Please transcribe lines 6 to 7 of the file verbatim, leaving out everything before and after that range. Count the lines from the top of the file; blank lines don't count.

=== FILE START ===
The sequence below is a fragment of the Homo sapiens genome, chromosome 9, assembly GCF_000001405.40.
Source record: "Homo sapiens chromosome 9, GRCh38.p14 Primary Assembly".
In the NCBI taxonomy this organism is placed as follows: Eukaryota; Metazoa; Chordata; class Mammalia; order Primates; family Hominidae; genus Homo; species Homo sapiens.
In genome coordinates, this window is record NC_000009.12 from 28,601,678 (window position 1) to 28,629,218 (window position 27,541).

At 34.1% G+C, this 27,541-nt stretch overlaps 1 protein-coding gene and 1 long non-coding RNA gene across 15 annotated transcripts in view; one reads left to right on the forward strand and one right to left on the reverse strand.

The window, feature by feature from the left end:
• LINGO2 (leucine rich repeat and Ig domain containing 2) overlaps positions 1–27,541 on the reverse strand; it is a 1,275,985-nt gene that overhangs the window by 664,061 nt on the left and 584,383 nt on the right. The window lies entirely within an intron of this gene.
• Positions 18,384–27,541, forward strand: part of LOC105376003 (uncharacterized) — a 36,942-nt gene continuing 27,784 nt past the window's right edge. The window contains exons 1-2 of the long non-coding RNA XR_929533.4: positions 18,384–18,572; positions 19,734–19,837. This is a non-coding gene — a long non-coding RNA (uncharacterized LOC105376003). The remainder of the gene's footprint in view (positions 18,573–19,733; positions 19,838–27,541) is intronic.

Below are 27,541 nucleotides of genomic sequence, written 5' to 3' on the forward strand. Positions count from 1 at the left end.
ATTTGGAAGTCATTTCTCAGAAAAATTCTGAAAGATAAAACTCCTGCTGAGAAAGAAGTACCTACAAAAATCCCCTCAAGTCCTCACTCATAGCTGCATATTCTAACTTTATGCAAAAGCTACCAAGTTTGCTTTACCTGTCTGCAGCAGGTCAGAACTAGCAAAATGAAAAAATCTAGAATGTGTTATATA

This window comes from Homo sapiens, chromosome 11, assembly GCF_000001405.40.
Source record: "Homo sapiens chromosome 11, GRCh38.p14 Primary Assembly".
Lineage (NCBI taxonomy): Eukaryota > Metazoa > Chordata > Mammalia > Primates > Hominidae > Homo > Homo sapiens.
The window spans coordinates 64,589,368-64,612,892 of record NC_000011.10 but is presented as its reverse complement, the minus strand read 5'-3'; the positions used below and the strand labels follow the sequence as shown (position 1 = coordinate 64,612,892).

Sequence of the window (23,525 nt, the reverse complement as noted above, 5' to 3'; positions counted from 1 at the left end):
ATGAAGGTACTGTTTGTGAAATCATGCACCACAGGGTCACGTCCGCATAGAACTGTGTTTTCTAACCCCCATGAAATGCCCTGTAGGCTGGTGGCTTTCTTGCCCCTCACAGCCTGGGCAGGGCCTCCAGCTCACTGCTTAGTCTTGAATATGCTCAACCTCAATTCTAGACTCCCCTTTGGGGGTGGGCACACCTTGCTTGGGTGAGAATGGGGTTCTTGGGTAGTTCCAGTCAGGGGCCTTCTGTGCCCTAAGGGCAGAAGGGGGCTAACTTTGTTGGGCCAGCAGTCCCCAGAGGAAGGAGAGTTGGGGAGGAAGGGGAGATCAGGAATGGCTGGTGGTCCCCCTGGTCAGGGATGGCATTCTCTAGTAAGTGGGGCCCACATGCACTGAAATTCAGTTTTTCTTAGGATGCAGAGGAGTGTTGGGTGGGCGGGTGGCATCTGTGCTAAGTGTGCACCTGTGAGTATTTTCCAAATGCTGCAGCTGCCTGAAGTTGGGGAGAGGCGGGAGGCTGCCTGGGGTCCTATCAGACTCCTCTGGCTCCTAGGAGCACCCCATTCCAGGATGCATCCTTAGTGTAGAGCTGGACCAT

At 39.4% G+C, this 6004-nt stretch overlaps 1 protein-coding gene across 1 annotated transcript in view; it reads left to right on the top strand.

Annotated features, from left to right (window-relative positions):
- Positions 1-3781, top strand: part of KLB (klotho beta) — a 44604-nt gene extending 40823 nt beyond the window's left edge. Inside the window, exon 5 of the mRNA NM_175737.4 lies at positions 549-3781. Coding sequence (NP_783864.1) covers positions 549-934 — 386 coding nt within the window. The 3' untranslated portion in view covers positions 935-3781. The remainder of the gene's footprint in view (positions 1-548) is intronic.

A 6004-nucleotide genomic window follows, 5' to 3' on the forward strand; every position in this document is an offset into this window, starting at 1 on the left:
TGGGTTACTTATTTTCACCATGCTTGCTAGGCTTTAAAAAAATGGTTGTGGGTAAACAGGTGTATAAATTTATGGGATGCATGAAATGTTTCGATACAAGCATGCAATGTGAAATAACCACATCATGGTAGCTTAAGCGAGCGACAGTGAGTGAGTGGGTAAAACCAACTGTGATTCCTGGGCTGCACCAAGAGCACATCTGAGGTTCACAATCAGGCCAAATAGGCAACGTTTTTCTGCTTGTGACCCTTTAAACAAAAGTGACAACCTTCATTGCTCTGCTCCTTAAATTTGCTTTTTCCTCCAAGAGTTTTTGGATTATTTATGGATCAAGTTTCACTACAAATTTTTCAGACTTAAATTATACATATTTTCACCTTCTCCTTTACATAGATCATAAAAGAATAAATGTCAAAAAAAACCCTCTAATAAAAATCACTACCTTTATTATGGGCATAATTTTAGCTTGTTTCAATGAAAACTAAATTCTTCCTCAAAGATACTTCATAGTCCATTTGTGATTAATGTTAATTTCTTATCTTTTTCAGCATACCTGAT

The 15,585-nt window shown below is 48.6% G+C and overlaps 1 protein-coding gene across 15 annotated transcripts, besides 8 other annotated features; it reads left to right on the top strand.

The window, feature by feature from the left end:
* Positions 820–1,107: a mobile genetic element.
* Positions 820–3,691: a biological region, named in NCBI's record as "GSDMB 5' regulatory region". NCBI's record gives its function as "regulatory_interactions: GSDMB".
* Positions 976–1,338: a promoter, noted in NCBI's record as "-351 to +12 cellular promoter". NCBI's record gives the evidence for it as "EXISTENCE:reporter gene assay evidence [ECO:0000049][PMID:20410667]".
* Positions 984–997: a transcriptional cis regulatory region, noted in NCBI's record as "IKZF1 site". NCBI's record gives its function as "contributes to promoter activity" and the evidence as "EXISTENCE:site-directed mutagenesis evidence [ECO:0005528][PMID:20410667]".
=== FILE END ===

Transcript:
The window, feature by feature from the left end:
• LINGO2 (leucine rich repeat and Ig domain containing 2) overlaps positions 1–27,541 on the reverse strand; it is a 1,275,985-nt gene that overhangs the window by 664,061 nt on the left and 584,383 nt on the right. The window lies entirely within an intron of this gene.